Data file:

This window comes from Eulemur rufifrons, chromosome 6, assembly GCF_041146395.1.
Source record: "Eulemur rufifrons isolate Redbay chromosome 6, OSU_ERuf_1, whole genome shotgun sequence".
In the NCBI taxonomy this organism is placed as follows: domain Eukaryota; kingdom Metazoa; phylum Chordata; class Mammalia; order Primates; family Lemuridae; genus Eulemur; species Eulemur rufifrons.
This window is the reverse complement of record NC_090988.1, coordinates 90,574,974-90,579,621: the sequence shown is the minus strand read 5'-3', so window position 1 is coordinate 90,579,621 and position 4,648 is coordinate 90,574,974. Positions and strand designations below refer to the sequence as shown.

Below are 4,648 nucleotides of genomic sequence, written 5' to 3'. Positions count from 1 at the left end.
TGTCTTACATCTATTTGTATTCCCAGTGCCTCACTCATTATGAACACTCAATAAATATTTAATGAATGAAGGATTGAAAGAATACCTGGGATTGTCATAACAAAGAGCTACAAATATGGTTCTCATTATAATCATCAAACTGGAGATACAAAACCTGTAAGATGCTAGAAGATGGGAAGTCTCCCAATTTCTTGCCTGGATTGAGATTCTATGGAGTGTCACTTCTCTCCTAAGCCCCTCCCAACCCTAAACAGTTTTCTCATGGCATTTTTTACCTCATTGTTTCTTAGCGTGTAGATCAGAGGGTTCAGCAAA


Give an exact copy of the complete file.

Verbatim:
This window comes from Eulemur rufifrons, chromosome 6, assembly GCF_041146395.1.
Source record: "Eulemur rufifrons isolate Redbay chromosome 6, OSU_ERuf_1, whole genome shotgun sequence".
In the NCBI taxonomy this organism is placed as follows: domain Eukaryota; kingdom Metazoa; phylum Chordata; class Mammalia; order Primates; family Lemuridae; genus Eulemur; species Eulemur rufifrons.
This window is the reverse complement of record NC_090988.1, coordinates 90,574,974-90,579,621: the sequence shown is the minus strand read 5'-3', so window position 1 is coordinate 90,579,621 and position 4,648 is coordinate 90,574,974. Positions and strand designations below refer to the sequence as shown.

Below are 4,648 nucleotides of genomic sequence, written 5' to 3'. Positions count from 1 at the left end.
TGTCTTACATCTATTTGTATTCCCAGTGCCTCACTCATTATGAACACTCAATAAATATTTAATGAATGAAGGATTGAAAGAATACCTGGGATTGTCATAACAAAGAGCTACAAATATGGTTCTCATTATAATCATCAAACTGGAGATACAAAACCTGTAAGATGCTAGAAGATGGGAAGTCTCCCAATTTCTTGCCTGGATTGAGATTCTATGGAGTGTCACTTCTCTCCTAAGCCCCTCCCAACCCTAAACAGTTTTCTCATGGCATTTTTTACCTCATTGTTTCTTAGCGTGTAGATCAGAGGGTTCAGCAAA